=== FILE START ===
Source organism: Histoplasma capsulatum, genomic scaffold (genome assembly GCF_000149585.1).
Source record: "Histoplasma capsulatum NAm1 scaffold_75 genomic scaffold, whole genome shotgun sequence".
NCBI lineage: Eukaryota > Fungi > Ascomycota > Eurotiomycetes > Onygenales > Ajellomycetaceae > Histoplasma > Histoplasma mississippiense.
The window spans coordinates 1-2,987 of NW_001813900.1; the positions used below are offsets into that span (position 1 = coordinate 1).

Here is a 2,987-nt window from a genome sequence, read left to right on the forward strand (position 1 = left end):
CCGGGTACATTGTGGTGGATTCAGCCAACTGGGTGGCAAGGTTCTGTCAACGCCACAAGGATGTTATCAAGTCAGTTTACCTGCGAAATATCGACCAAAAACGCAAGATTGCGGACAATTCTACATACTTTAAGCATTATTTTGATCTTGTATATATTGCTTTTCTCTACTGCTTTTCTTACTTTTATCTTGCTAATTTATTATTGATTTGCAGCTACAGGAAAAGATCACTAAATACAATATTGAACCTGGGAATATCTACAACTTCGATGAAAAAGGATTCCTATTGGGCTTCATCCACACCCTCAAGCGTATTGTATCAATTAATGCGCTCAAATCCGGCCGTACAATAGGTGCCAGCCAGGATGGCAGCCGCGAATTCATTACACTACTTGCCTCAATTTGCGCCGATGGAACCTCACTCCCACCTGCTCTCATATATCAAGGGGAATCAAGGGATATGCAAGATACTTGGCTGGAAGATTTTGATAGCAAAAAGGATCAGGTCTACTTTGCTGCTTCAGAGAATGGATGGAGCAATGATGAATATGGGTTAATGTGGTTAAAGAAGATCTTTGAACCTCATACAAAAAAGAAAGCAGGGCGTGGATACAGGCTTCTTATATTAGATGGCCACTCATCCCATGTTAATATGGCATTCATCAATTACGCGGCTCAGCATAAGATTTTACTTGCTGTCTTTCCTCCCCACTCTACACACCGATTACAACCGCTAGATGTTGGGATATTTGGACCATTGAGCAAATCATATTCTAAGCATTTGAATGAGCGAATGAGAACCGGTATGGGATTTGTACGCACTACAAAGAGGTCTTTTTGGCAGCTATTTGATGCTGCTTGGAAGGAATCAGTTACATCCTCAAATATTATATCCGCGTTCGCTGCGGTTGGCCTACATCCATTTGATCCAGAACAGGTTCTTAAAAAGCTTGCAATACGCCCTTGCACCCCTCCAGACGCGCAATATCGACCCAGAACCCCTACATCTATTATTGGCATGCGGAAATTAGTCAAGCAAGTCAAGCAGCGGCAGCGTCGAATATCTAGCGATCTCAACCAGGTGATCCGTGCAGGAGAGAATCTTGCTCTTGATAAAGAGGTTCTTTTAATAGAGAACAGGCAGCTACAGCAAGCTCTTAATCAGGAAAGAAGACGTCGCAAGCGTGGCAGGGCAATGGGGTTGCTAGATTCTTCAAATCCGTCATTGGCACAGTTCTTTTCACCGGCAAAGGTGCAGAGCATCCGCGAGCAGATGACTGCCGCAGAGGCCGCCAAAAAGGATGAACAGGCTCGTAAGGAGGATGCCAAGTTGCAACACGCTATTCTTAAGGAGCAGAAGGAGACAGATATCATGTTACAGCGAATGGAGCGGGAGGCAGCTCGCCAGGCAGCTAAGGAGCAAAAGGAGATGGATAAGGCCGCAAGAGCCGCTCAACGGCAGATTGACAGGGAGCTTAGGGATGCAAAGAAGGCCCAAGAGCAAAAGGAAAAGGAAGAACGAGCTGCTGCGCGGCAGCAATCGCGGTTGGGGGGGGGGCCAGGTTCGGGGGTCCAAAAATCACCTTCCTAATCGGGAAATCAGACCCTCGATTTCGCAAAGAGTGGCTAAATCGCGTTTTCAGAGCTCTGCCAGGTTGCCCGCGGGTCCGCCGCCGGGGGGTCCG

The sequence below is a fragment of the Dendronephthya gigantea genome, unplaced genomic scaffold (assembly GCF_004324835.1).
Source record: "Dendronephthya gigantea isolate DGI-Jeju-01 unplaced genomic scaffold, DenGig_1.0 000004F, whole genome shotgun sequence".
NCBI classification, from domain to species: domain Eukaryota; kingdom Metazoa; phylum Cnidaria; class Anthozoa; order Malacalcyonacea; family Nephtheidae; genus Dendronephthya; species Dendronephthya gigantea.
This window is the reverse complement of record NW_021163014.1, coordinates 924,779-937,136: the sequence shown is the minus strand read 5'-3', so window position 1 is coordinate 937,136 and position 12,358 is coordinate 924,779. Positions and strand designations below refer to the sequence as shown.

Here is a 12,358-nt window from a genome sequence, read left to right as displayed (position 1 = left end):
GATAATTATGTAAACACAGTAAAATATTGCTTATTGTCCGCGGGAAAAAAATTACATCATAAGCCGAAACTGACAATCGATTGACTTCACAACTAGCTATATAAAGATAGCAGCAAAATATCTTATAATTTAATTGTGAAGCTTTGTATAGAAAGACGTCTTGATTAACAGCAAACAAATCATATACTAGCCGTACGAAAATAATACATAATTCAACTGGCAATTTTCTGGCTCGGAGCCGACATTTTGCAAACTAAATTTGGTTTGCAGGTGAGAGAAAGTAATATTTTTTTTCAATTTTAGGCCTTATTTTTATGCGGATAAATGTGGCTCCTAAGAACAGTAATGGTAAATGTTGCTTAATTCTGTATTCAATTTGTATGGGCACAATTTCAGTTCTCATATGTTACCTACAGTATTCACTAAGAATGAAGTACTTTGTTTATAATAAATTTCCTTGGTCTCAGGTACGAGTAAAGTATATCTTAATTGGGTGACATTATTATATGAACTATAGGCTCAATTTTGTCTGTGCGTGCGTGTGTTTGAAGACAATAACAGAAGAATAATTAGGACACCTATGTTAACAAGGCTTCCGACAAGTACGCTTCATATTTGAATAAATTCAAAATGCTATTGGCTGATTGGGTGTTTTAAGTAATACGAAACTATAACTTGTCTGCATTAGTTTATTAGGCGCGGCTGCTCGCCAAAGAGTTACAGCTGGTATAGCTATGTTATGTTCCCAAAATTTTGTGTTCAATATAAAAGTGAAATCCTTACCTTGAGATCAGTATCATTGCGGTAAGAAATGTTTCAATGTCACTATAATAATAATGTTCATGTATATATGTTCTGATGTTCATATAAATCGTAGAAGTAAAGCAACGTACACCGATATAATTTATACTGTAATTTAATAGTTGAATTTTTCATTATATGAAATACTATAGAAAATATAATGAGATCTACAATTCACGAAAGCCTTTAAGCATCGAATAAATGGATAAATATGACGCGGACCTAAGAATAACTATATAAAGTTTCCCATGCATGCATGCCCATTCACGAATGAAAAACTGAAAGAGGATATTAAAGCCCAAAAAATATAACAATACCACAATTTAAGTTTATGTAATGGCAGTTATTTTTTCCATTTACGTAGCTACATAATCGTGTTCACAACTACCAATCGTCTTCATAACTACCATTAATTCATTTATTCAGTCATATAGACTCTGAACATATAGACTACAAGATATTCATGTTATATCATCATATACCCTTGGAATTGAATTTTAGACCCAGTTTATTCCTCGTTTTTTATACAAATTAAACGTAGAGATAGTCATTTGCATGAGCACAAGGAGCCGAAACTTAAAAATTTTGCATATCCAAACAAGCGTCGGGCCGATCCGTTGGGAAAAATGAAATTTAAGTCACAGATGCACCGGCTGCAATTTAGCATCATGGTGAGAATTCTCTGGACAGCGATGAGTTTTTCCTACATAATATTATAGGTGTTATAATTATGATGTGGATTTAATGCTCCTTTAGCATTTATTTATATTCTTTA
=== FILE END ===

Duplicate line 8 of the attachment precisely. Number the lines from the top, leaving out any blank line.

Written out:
Source record: "Dendronephthya gigantea isolate DGI-Jeju-01 unplaced genomic scaffold, DenGig_1.0 000004F, whole genome shotgun sequence".